4.1 At the risk of stating the obvious, in seeking evidence as to how the current system operates it begs the question – what system? The differing approaches of local authorities and extraordinary range of practice amongst home educators defy simple categorisation. Indeed, one of the major concerns of home educators within the current system was the inability of some local authority officers to appreciate and understand their practice. I shall return to the role and remit of local authorities in a later section, but I believe it is important to try to capture the views of the many home educators who contributed to this review.
4.2 In the main, home educators in their responses through questionnaire, email, letter and interview were fiercely defensive of their rights and actions. There were some who welcomed the visits of local authority officers and the support offered through drop-in centres, resources and materials and some argued for more regularised monitoring and intervention. However, there were those who wanted nothing from the local authority nor any contact with it.
4.3 The range of response principally outside the public call for evidence varied enormously from:
“…no one from the LA [local authority] would in my opinion be on my child’s intellectual level or they wouldn’t be working for the LA.”
to the more measured:
“I would be happy to discuss my children’s education with my local authority, but would expect the LA representative to have a good understanding of the law relating to EHE [elective home education], the principles underpinning the law, how children learn and in our case, special educational needs”.
To the above could have been added literally dozens of other quotations.
4.4 They constitute a heady mixture of pent up rage, frustration, resentment and a rejection of third party judgement. In seeking to understand such responses it is important to examine the reasons why elective home education was chosen by parents in the first place. A study commissioned by the then Department for Education and Skills (DfES) in 2007 concluded:
“Reasons for home education vary and the decision to home educate is often due to a combination of factors that may be subject to change over time. Common reasons cited for opting to home educate include bullying, discontentment with the quality of education provided in school, or parents’ religious, cultural and ideological beliefs. Risk of prosecution for non-attendance and inadequate provision for special educational needs are increasingly cited as reasons to educate according to some local authorities.” (12)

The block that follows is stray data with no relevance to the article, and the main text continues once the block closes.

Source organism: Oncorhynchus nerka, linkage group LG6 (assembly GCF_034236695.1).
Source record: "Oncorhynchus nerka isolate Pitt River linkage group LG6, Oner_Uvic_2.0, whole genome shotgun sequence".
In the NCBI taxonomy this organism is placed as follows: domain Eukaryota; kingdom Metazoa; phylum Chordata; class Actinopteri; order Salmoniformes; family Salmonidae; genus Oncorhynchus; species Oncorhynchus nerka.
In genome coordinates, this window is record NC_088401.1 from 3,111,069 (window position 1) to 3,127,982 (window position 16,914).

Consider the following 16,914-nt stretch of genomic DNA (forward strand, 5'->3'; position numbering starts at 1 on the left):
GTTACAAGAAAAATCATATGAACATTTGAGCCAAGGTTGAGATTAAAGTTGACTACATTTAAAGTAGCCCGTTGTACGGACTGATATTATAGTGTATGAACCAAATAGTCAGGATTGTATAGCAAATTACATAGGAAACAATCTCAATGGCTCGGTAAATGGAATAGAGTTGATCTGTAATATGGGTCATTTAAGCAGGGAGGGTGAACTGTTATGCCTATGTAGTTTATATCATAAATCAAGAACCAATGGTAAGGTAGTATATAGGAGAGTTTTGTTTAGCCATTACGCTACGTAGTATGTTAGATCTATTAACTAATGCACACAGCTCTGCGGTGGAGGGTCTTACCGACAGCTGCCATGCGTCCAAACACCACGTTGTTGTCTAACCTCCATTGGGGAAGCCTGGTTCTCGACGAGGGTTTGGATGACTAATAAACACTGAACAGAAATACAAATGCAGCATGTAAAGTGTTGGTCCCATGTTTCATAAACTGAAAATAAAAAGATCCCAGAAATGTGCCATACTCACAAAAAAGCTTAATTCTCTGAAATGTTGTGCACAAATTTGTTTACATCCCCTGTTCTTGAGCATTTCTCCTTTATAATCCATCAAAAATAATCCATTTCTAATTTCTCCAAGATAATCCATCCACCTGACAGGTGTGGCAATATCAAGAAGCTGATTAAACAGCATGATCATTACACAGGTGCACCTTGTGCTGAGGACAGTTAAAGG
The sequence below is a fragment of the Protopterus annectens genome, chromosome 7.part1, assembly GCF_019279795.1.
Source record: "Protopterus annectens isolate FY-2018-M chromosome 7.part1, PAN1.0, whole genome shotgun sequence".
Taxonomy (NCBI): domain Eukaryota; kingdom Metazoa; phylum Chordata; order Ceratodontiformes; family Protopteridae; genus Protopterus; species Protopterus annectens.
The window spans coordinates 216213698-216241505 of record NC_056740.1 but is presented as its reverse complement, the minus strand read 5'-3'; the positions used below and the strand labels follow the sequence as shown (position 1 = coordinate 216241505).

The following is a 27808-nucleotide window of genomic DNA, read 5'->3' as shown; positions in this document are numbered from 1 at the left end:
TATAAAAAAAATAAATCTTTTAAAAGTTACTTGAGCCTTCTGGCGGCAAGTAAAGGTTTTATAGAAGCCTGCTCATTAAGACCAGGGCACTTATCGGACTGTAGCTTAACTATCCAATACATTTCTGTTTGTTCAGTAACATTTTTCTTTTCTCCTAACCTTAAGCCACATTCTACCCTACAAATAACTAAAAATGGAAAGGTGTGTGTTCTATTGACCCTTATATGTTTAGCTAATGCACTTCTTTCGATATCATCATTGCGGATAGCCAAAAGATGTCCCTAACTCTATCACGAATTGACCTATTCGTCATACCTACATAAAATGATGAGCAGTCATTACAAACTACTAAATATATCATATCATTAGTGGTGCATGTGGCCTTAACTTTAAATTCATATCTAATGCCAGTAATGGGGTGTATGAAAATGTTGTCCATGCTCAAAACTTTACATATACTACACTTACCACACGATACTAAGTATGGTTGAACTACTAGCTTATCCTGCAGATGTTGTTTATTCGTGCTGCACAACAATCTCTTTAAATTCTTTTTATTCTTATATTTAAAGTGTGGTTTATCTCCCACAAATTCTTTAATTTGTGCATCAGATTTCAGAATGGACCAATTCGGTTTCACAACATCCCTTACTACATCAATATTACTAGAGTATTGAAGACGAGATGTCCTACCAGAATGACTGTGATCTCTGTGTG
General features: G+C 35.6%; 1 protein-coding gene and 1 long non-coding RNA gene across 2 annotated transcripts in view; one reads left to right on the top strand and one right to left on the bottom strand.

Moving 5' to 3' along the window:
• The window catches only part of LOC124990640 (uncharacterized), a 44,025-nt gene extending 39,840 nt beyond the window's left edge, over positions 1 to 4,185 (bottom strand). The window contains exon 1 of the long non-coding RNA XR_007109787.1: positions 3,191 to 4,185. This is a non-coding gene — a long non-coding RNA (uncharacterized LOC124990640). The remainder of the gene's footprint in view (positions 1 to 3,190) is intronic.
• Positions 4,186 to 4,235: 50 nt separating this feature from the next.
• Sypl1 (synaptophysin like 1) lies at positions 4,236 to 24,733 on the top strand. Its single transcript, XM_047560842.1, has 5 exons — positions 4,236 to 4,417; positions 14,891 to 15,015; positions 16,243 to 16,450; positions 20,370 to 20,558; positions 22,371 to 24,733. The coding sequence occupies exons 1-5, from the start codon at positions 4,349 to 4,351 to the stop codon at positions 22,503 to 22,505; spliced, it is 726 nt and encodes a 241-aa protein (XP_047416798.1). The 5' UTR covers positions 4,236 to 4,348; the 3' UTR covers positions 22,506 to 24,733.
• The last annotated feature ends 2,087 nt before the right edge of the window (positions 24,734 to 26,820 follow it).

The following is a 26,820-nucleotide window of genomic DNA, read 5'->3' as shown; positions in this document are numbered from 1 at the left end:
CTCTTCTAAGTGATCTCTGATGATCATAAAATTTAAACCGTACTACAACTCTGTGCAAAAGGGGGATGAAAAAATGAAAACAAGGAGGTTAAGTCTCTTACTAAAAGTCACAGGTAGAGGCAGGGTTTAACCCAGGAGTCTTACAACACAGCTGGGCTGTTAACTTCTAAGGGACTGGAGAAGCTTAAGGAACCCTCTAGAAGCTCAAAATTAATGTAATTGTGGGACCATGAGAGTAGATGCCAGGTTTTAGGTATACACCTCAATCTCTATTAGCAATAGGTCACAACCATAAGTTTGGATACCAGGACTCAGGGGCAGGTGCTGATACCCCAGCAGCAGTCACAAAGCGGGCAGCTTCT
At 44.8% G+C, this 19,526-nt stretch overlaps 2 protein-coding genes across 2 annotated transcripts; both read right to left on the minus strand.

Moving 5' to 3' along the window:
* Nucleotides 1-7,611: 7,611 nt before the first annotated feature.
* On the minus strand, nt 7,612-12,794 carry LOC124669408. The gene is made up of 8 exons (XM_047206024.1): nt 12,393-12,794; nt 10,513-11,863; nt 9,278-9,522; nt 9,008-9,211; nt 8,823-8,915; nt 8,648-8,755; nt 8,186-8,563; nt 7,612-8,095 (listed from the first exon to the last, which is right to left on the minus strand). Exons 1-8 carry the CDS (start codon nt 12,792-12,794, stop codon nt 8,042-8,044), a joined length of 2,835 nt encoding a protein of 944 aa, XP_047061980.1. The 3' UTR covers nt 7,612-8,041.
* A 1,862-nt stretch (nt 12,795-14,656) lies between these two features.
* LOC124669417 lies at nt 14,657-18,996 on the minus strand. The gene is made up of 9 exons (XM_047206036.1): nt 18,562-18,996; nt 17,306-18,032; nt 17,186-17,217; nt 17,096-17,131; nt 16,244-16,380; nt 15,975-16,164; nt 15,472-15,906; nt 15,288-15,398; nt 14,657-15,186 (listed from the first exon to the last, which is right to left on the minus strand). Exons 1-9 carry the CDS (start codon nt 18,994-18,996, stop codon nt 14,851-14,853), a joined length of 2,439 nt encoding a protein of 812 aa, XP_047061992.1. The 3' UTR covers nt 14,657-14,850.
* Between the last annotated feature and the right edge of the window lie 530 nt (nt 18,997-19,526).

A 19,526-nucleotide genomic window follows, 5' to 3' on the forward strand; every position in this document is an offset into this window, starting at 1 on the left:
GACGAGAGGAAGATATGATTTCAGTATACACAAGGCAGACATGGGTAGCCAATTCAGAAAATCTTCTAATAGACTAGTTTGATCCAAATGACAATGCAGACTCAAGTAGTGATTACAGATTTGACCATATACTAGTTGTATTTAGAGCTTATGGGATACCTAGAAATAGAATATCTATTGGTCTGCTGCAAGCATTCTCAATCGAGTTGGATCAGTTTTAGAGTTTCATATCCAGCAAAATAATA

These findings are endorsed by a small scale research project by the National Foundation for Educational Research (2006) (13) which placed further emphasis on parents disillusionment with schools and their inability to meet their child’s needs as they saw them.
4.5 My own conversations with individuals and groups of home educating parents would confirm the above with the addition of a significant number who chose this route for ideological and philosophical reasons or simply because they believe they “can do it better”.
4.6 Whatever the reasons, I believe it is important for local authorities both to analyse and consider why an increasing number of parents are choosing elective home education both for the betterment of children services as a whole and the monitoring and support of electively home educated children.
That all local authorities analyse the reasons why parents or carers chose elective home education and report those findings to the Children’s Trust Board, ensuring that this analysis contributes to the debate that determines the Children and Young People’s Plan.
4.7 There were, of course, some contrary views to those summarised above, from local authorities (considered later) and others. The National Association of Schoolmasters/Union of Women Teachers (NASUWT) in its response to the call for evidence, was quite clear in its opposition to the whole basis of elective home education as currently defined:
(12) Hopwood,V.,O’Neill, L., Castro G. & Hodgson, B. (2007) The Prevalence of Home Education in England: A Feasibility Study, DfES, Research Report 827
(13) Kendall S. & Atkinson, M (2006) Some perspectives on home educated children, NFER